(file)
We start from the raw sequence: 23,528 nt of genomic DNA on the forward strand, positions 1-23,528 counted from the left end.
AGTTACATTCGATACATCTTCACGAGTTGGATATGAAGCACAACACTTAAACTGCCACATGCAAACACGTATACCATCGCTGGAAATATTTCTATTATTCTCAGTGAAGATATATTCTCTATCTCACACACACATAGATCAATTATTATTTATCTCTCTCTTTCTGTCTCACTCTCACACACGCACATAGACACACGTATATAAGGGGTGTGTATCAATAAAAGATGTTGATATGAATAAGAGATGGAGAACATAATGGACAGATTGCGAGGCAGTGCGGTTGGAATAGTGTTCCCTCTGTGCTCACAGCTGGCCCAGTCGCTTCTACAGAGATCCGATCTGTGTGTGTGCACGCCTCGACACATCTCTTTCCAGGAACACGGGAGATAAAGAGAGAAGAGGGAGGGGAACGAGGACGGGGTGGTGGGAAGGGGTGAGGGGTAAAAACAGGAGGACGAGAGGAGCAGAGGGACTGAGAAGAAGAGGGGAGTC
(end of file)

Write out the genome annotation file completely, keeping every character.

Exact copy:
We start from the raw sequence: 23,528 nt of genomic DNA on the forward strand, positions 1-23,528 counted from the left end.
AGTTACATTCGATACATCTTCACGAGTTGGATATGAAGCACAACACTTAAACTGCCACATGCAAACACGTATACCATCGCTGGAAATATTTCTATTATTCTCAGTGAAGATATATTCTCTATCTCACACACACATAGATCAATTATTATTTATCTCTCTCTTTCTGTCTCACTCTCACACACGCACATAGACACACGTATATAAGGGGTGTGTATCAATAAAAGATGTTGATATGAATAAGAGATGGAGAACATAATGGACAGATTGCGAGGCAGTGCGGTTGGAATAGTGTTCCCTCTGTGCTCACAGCTGGCCCAGTCGCTTCTACAGAGATCCGATCTGTGTGTGTGCACGCCTCGACACATCTCTTTCCAGGAACACGGGAGATAAAGAGAGAAGAGGGAGGGGAACGAGGACGGGGTGGTGGGAAGGGGTGAGGGGTAAAAACAGGAGGACGAGAGGAGCAGAGGGACTGAGAAGAAGAGGGGAGTC